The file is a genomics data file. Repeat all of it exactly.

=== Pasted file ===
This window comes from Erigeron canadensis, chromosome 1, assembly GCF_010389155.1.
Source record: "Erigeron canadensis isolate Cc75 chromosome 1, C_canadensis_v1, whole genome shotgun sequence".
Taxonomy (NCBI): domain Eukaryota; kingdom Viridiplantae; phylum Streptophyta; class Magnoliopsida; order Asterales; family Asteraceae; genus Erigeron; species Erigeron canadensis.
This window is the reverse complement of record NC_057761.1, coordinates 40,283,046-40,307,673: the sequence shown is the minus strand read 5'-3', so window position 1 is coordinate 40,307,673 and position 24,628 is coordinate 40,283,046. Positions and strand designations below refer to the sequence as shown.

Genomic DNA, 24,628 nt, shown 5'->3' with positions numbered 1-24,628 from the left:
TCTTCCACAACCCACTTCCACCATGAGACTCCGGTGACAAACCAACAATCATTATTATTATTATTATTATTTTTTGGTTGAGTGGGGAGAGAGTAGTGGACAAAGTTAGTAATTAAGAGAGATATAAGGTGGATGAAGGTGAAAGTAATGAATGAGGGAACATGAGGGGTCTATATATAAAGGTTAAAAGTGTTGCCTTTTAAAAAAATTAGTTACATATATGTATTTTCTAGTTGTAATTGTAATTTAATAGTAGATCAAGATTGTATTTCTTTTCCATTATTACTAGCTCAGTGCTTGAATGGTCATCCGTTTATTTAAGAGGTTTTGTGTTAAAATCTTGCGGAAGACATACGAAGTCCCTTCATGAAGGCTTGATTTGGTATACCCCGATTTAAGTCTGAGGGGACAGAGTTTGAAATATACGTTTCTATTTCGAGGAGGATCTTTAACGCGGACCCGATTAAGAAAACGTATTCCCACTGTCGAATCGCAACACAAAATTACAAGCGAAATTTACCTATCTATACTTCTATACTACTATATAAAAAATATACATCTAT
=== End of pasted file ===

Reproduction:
This window comes from Erigeron canadensis, chromosome 1, assembly GCF_010389155.1.
Source record: "Erigeron canadensis isolate Cc75 chromosome 1, C_canadensis_v1, whole genome shotgun sequence".
Taxonomy (NCBI): domain Eukaryota; kingdom Viridiplantae; phylum Streptophyta; class Magnoliopsida; order Asterales; family Asteraceae; genus Erigeron; species Erigeron canadensis.
This window is the reverse complement of record NC_057761.1, coordinates 40,283,046-40,307,673: the sequence shown is the minus strand read 5'-3', so window position 1 is coordinate 40,307,673 and position 24,628 is coordinate 40,283,046. Positions and strand designations below refer to the sequence as shown.

Genomic DNA, 24,628 nt, shown 5'->3' with positions numbered 1-24,628 from the left:
TCTTCCACAACCCACTTCCACCATGAGACTCCGGTGACAAACCAACAATCATTATTATTATTATTATTATTTTTTGGTTGAGTGGGGAGAGAGTAGTGGACAAAGTTAGTAATTAAGAGAGATATAAGGTGGATGAAGGTGAAAGTAATGAATGAGGGAACATGAGGGGTCTATATATAAAGGTTAAAAGTGTTGCCTTTTAAAAAAATTAGTTACATATATGTATTTTCTAGTTGTAATTGTAATTTAATAGTAGATCAAGATTGTATTTCTTTTCCATTATTACTAGCTCAGTGCTTGAATGGTCATCCGTTTATTTAAGAGGTTTTGTGTTAAAATCTTGCGGAAGACATACGAAGTCCCTTCATGAAGGCTTGATTTGGTATACCCCGATTTAAGTCTGAGGGGACAGAGTTTGAAATATACGTTTCTATTTCGAGGAGGATCTTTAACGCGGACCCGATTAAGAAAACGTATTCCCACTGTCGAATCGCAACACAAAATTACAAGCGAAATTTACCTATCTATACTTCTATACTACTATATAAAAAATATACATCTAT